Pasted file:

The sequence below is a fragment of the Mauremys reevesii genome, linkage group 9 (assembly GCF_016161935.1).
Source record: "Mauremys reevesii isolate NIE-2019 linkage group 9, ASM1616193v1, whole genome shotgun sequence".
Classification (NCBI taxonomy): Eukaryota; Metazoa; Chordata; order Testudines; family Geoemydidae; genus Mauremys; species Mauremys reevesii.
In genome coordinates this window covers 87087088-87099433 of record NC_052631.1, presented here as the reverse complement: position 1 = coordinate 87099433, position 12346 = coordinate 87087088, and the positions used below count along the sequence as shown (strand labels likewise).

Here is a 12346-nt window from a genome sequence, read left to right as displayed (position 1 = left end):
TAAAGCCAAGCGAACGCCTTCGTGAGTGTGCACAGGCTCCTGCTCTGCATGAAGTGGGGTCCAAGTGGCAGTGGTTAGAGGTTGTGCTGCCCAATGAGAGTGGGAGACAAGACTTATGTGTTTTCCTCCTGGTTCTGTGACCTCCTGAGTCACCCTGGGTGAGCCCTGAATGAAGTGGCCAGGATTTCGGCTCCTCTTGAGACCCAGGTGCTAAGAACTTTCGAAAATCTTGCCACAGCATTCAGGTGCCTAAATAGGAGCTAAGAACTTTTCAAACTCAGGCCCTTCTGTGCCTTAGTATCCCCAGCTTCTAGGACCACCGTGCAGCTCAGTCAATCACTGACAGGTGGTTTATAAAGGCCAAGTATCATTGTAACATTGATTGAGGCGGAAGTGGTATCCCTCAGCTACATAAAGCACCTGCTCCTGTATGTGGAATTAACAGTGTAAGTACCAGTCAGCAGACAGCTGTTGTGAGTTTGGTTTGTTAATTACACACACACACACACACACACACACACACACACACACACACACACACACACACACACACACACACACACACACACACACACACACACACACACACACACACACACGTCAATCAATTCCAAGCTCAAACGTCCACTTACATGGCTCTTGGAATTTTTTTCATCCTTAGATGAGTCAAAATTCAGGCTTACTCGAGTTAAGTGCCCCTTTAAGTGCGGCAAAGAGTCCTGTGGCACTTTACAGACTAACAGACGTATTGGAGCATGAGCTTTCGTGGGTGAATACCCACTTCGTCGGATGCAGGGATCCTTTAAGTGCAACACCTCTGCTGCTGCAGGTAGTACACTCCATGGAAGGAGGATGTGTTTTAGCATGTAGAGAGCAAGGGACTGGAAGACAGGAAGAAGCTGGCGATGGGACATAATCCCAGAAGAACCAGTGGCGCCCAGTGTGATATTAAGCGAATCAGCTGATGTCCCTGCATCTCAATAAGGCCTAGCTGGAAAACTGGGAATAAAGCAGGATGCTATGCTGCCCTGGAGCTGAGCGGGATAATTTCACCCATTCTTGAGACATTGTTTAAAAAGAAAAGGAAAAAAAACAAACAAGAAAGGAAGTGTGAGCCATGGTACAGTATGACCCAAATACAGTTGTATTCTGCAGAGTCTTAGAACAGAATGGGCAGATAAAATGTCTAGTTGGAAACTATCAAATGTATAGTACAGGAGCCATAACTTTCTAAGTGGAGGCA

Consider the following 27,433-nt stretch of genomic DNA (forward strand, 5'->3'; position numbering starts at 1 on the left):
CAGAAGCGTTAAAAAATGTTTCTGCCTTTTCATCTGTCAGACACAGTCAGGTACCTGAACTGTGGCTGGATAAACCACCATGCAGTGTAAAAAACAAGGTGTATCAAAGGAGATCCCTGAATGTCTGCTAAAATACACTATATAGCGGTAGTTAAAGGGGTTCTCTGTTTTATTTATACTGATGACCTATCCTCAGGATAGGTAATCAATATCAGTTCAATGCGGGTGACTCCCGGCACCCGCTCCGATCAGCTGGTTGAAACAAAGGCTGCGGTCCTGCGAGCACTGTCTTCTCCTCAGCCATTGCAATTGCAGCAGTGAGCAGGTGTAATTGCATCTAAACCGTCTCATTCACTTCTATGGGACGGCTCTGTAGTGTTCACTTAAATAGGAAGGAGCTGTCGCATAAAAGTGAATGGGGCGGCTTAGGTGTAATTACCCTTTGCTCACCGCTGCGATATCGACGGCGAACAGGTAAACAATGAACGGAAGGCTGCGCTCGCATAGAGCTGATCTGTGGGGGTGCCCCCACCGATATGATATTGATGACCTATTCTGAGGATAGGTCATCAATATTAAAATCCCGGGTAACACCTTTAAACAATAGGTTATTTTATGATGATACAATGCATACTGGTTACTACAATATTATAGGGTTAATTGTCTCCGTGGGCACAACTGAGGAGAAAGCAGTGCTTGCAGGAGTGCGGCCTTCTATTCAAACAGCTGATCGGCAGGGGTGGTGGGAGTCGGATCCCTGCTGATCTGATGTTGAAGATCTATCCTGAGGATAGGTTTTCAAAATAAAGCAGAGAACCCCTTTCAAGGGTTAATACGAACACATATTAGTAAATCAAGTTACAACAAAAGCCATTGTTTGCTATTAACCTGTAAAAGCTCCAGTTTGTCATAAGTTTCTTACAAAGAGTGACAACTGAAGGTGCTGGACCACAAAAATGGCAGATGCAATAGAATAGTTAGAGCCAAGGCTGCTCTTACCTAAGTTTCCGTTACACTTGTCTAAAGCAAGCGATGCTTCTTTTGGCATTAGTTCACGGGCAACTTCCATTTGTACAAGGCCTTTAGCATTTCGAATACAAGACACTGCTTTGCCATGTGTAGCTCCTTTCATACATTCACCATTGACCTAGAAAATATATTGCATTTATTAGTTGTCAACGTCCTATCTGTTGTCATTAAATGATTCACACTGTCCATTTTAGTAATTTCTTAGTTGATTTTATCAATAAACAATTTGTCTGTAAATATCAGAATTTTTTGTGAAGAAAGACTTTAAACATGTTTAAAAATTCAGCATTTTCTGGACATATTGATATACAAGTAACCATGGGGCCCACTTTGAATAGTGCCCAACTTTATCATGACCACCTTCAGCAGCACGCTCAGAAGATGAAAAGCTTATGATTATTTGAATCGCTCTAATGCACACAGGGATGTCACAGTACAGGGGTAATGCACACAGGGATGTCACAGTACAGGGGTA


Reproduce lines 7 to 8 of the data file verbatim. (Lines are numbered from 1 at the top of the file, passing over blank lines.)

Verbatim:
Consider the following 27,433-nt stretch of genomic DNA (forward strand, 5'->3'; position numbering starts at 1 on the left):
CAGAAGCGTTAAAAAATGTTTCTGCCTTTTCATCTGTCAGACACAGTCAGGTACCTGAACTGTGGCTGGATAAACCACCATGCAGTGTAAAAAACAAGGTGTATCAAAGGAGATCCCTGAATGTCTGCTAAAATACACTATATAGCGGTAGTTAAAGGGGTTCTCTGTTTTATTTATACTGATGACCTATCCTCAGGATAGGTAATCAATATCAGTTCAATGCGGGTGACTCCCGGCACCCGCTCCGATCAGCTGGTTGAAACAAAGGCTGCGGTCCTGCGAGCACTGTCTTCTCCTCAGCCATTGCAATTGCAGCAGTGAGCAGGTGTAATTGCATCTAAACCGTCTCATTCACTTCTATGGGACGGCTCTGTAGTGTTCACTTAAATAGGAAGGAGCTGTCGCATAAAAGTGAATGGGGCGGCTTAGGTGTAATTACCCTTTGCTCACCGCTGCGATATCGACGGCGAACAGGTAAACAATGAACGGAAGGCTGCGCTCGCATAGAGCTGATCTGTGGGGGTGCCCCCACCGATATGATATTGATGACCTATTCTGAGGATAGGTCATCAATATTAAAATCCCGGGTAACACCTTTAAACAATAGGTTATTTTATGATGATACAATGCATACTGGTTACTACAATATTATAGGGTTAATTGTCTCCGTGGGCACAACTGAGGAGAAAGCAGTGCTTGCAGGAGTGCGGCCTTCTATTCAAACAGCTGATCGGCAGGGGTGGTGGGAGTCGGATCCCTGCTGATCTGATGTTGAAGATCTATCCTGAGGATAGGTTTTCAAAATAAAGCAGAGAACCCCTTTCAAGGGTTAATACGAACACATATTAGTAAATCAAGTTACAACAAAAGCCATTGTTTGCTATTAACCTGTAAAAGCTCCAGTTTGTCATAAGTTTCTTACAAAGAGTGACAACTGAAGGTGCTGGACCACAAAAATGGCAGATGCAATAGAATAGTTAGAGCCAAGGCTGCTCTTACCTAAGTTTCCGTTACACTTGTCTAAAGCAAGCGATGCTTCTTTTGGCATTAGTTCACGGGCAACTTCCATTTGTACAAGGCCTTTAGCATTTCGAATACAAGACACTGCTTTGCCATGTGTAGCTCCTTTCATACATTCACCATTGACCTAGAAAATATATTGCATTTATTAGTTGTCAACGTCCTATCTGTTGTCATTAAATGATTCACACTGTCCATTTTAGTAATTTCTTAGTTGATTTTATCAATAAACAATTTGTCTGTAAATATCAGAATTTTTTGTGAAGAAAGACTTTAAACATGTTTAAAAATTCAGCATTTTCTGGACATATTGATATACAAGTAACCATGGGGCCCACTTTGAATAGTGCCCAACTTTATCATGACCACCTTCAGCAGCACGCTCAGAAGATGAAAAGCTTATGATTATTTGAATCGCTCTAATGCACACAGGGATGTCACAGTACAGGGGTAATGCACACAGGGATGTCACAGTACAGGGGTA